How is FieldRise Different?

We're different because we're farmer-founded, university-validated, and field-proven by more than 1,000 farmers, across 1.2 million acres of commodity and direct-consumed crops. And we're just getting started.

Will FieldRise Assessments Lead to Farmers Being told What to Do?

That's a big "no." For some reason some folks we've heard from fear data will lead to proscriptive requirements for farmers. The results of the individual voluntary assessments we collect are private to individual farmers. Farmers can get optional confidential suggestions for improving sustainability performance. In fact, our assessment helps document that farmers already do a great job, and proves the continual improvements already being made. We think that will help ward off non-farmers telling farmers what to do.

How is FieldRise related to NISA?

We began as the National Initiative for Sustainable Agriculture (and the National Sustainable Soybean Initiative) at the University of Wisconsin. Those names date back to our pilot phase, which was guided by 11 farmer associations from throughout agriculture. We spun off from UW and incorporated FieldRise as a Wisconsin LLC in October of 2014

What is sustainability?

We define sustainability as a food production system that can meet everyone's needs indefinitely. Of course that just scratches the surface of what sustainability means, and we respect other definitions. But ensuring everyone benefits from a perpetual food supply is our focus.

What is the biggest sustainability challenge in agriculture?

Given how important farm products are, agriculture sustainability challenges are all big. Concerns vary by stakeholder. We feel that the increasing disconnect between farmers and their urban customers is a daunting social challenge. Misunderstandings (and even occasional misinformation) hurt farmers and consumers alike. Farm technologies and production practices which are powerful sustainability tools face increasing questions that slow progress. Serious U.S. food system challenges (such as waste, or the surprising number of people who don't get a balanced diet) often get less air time than "marketing-driven" or ideological concerns. We believe some of the biggest challenges loom over the Eastern horizon, where the amount of land and water per capita available for farming cannot sustain huge populations with shifting diets. Above all challenges is a swirl of successes, divergent strategies, policy, marketing (some marketing spin), controversy and hope. Measurement and new conversations can't solve these challenges, but they can certainly help.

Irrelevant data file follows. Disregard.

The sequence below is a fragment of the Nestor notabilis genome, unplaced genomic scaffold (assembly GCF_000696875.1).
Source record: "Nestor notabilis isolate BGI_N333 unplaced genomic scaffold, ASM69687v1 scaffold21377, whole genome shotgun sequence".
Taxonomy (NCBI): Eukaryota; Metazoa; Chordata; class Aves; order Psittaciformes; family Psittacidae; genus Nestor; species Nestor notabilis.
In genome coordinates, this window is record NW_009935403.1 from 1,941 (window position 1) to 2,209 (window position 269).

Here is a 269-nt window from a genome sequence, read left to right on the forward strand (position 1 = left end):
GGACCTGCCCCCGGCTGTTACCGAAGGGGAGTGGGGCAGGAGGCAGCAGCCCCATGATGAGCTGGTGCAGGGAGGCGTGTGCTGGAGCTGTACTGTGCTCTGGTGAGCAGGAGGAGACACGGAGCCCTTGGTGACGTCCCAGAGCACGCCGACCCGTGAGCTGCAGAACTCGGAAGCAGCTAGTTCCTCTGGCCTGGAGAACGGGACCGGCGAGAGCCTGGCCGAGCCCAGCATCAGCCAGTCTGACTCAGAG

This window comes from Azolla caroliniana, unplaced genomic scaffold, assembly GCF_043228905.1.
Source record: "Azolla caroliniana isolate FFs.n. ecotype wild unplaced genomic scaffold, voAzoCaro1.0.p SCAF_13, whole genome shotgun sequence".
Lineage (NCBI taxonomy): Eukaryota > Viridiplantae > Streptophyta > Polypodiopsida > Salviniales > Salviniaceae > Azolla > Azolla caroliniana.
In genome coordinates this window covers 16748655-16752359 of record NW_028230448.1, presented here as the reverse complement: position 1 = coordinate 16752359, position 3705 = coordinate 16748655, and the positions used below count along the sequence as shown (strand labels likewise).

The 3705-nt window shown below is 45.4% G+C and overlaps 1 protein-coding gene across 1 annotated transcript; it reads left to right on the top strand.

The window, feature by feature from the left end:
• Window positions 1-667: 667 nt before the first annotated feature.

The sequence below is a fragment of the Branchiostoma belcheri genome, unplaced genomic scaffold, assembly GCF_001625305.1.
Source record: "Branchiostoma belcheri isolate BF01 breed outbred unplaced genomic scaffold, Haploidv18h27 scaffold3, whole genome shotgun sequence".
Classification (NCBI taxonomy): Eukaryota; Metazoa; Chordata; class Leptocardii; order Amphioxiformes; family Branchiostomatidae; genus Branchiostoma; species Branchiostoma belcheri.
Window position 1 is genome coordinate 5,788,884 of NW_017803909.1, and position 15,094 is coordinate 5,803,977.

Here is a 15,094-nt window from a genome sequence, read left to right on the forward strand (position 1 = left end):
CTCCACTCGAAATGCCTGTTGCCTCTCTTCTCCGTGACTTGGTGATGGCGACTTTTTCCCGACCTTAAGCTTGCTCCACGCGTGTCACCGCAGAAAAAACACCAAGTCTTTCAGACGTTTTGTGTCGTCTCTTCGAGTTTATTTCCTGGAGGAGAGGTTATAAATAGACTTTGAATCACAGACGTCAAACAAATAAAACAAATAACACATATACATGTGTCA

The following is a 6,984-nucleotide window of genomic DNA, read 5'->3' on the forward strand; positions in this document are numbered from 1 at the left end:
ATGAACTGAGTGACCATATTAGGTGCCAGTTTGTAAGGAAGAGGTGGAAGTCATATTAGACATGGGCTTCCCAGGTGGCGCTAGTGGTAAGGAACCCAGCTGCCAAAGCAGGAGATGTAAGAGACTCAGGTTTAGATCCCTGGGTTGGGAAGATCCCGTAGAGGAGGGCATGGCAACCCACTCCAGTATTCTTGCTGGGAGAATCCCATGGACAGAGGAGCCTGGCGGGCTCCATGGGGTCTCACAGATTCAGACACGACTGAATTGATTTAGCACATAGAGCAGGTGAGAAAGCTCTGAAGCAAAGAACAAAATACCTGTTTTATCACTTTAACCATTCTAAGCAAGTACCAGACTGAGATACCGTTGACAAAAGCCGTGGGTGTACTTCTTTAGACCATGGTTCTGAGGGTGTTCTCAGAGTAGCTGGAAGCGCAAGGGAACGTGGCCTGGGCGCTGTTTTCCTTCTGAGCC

How can measuring progress help?

Regardless of viewpoints, science-based metrics can help provide a solid basis for forward progress. Of course science also gets debated. But when people come together, find ways to measure what's happening today and apply the same measurements later, the result is better relationships and better sustainability outcomes.

Why focus on farmers?

Because farms are where food sustainability starts. And because farmers shop for food too, they populate the start and the end of the food chain. They also are at the center of numerous food sustainability successes and questions. They understand farming. They understand farming impacts; they sell food and consume food. And they work well with others. That makes farmers a strong foundation of food chain sustainability measurement and continued progress.

How can data bring change?

By itself, it cannot. People ultimately make decisions based on how they feel about data. So we're going to help our customers and the industry as a whole talk about agriculture in a way that sparks feelings, inspire new action and accelerate sustainability progress.